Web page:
REST, hypertext and non-browser clients

I am confused on how a REST api can both be hypertext driven, but also machine readable. Say I design an API and some endpoint lists contents of a collection.

GET /api/companies/

The server should return a list with company resources e.g:


One way would be to generate a hypertext (html) page with <a> links to the respective resources. However I would also like to make it easy for a non-browser client to read this list. For example, some client might want to populates a dropdown gui with companies. In this case returning a html document is inappropriate, and it might be better to return a list in JSON or XML format.

It is not clear to me how REST style can satisfy both. Is there a practical solution or examples of a REST api that is both nice to browsers and non-browser clients?


What you're looking for is nowadays referred to as HATEOAS API's. See this question for examples: Actual examples for HATEOAS (REST-architecture)

The ReST architectural style, as originally defined by Roy Fielding, prescribes "hypertext as the engine for application state" as one of the architectural contraints. However, this concept got more or less "lost in translation" when people started equaling "RESTful API's" with "using the HTTP verbs right" (plus a little more, if you're lucky). (Edit: Providing credence for my assertion are the first and second highest-ratest answers in What exactly is RESTful programming? . The first talks only about HTTP verbs).

Some thoughts on your question: (mainly because the subject keeps fascinating me)

In HATEOAS, standardized media types with precise meaning are very important. It's generally thought to be best to reuse an existing media type when possible, to benefit from general understanding and tooling around this. One popular method is using XML, because it offers both general structure for data and a way to define semantics, i.e. through an XML schema or with namespaces. XML in and by itself is more or less meaningless when considering HATEOAS. The same applies for JSON.

For supporting links, you want to choose a media type that either supports links "natively" (i.e. text/html, application/xhtml+xml) or a media type that allows defining what pieces in the document must be interpreted as links through some embedded metadata, such as XML can with for example XLINK. I don't think you could use application/json because JSON by itself has no pre-defined place to define metadata. I do think that it would be possible to design a media type based on json - call it application/x-descriptive-json - that defines up-front that the JSON document returned must consist of a "header" and "body" property where header may contain further specified metadata. You could also design a media type for JSON just to support embedded links. Simpler media type, less extenisble. I wouldn't be surprised if both things I describe already exist in some form.

To be both nice to browsers and non-browser clients, all it takes is respecting the Accept header. You must assume that a client who asks for text/html is truly happy with text/html. This could be an argument for not using text/html as the media type for your non-browser API entry point. In principle, I think it could work though if the only thing you want is links. Good HTML markup can be very well consumed by non-browser clients. HTML also defines way to do paging, through rel="next", rel="previous".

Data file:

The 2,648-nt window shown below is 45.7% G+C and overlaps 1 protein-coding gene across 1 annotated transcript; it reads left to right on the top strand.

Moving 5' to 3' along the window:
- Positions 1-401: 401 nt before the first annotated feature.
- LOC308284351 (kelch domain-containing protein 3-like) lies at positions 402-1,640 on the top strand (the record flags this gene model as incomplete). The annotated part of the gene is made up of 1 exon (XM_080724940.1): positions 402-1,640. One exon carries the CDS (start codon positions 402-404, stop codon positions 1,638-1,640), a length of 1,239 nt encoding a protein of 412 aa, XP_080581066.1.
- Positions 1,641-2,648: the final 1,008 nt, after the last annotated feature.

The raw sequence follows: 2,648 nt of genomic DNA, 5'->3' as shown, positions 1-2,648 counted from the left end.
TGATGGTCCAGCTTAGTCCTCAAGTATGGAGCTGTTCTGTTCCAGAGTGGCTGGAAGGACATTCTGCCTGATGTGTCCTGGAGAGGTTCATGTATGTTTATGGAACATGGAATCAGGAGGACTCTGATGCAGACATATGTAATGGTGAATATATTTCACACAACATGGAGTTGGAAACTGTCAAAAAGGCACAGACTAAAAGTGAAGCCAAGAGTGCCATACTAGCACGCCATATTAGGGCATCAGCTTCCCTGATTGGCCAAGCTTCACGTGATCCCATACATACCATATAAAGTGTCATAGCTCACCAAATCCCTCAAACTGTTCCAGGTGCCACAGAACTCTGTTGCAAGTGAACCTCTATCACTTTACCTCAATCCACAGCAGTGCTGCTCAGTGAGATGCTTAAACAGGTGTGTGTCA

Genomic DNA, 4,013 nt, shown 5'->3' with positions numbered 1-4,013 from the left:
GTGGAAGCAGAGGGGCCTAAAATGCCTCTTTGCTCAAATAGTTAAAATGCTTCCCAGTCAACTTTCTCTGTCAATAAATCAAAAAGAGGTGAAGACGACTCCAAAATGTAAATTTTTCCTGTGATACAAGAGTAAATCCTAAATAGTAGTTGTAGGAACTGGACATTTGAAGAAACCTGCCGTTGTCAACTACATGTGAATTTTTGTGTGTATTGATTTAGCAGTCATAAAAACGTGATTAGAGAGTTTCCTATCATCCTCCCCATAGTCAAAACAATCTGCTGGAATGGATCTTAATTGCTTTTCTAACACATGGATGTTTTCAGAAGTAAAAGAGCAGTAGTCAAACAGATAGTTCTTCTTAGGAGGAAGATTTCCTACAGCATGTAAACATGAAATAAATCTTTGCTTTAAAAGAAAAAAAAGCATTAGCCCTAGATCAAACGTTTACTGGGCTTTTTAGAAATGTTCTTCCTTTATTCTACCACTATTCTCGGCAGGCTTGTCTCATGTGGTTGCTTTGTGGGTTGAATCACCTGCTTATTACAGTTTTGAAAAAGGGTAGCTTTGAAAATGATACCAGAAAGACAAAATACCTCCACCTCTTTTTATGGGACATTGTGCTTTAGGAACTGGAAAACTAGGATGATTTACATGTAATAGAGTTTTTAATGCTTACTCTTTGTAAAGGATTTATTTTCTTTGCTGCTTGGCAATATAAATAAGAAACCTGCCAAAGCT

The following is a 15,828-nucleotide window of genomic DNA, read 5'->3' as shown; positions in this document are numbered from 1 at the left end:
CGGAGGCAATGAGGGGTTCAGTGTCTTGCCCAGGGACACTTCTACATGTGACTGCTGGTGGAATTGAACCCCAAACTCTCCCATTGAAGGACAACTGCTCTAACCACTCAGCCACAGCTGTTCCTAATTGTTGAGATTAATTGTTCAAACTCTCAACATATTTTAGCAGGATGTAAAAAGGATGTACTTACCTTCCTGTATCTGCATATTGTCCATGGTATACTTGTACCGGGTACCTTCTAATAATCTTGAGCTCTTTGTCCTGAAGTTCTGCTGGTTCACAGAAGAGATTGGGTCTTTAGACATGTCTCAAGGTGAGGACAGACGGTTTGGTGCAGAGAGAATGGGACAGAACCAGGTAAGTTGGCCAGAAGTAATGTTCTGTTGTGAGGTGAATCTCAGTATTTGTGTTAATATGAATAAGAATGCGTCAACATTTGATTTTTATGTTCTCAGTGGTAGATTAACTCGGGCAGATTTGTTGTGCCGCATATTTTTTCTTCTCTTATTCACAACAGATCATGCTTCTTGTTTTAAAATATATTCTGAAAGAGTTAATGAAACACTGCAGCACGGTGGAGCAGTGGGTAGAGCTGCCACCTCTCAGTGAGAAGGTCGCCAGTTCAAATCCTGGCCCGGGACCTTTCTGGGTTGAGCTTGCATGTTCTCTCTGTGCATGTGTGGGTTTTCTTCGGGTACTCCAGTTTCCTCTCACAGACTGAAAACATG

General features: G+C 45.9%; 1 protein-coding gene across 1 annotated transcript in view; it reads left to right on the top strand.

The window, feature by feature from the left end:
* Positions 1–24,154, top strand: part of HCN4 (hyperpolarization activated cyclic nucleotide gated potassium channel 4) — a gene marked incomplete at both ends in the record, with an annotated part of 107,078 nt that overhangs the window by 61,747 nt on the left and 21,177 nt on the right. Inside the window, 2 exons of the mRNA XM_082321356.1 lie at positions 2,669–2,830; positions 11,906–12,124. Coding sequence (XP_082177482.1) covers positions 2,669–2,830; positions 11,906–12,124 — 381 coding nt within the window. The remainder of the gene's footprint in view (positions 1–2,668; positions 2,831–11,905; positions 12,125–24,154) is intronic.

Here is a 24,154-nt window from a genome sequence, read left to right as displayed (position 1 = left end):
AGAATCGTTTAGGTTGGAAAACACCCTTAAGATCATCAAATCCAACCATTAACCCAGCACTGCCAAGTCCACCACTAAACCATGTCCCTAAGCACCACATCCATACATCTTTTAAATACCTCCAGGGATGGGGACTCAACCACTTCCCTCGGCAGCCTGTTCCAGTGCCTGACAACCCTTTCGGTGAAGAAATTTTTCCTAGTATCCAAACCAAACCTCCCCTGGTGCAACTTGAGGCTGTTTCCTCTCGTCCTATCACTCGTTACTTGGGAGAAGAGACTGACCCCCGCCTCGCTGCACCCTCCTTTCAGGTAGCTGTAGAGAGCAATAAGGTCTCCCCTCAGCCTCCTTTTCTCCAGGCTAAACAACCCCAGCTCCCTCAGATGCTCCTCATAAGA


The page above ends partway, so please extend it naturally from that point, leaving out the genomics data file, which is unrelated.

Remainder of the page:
The three biggest problems of a singular media type for both browsers and non-browsers I see are:

  1. you must ensure all your site html is outputted with non-browser consumption in mind, i.e. embed sufficient metadata. Perhaps add hidden links in some places. It's a bit comparable from thinking about accessibility for visually impaired people: Though now, you're designing for a consumer who cannot read English, or any natural language for that matter. :)
  2. there may be lots of markup and content that may essentially irrelevant to a non-browser client. Think of repeating header and footer text, navigation area's that kind of things.
  3. HTML may simply lack the expressiveness you need. In principle, as soon as you go "think up" some conventions specific to your site (i.e. say rel="original-image means the link to the full-size, original image), then you're not doing strictly HATEOS anymore (at least, that's my understanding). HTML leaves no room for defining new meaning to elements. XML does.

A work-around to problem three might be using XHTML, since XHTML, by the virtue of being XML, does allow specifying new kinds of elements through namespaces.

I see @robert_b_clarke mentioning Microformats, which is relevant in this discussion. It's indeed one way of trying to improve accessibility for non-human agents. The main issue with this from a technical point of view is that it essentially relies on "out-of-band" information. Microformats are not part of the text/html spec. In a way, it's comparable to saying: "Hey, if I say that there's a resource with type A and id X, you can access it at" The example I gave with rel=original-image could be called a micro-format as well. But it is a way to go. "State in your API docs: We serve nicely formatted text/html. Our text/html also embeds the following microformats: ..." You can even define your own ones.

I think the following presentation as a nice down-to-earth explanation of HATEOAS:


I only now read about HTML5 microdata (because of @robert_b_clarke). It seems like HTML5 does provide a way for supplying additional information beyond what's possible with standard HTML tags. Consider what I wrote dated. :) Edit edit: It's only a draft, phew. ;)

Edit 2

Re a "descriptive JSON" format: This has just been announced . They have applied for their own mime type. It's by Yehuda Katz (Ember.js) and Steve Klabnib, who's writing Designing Hypermedia API's.

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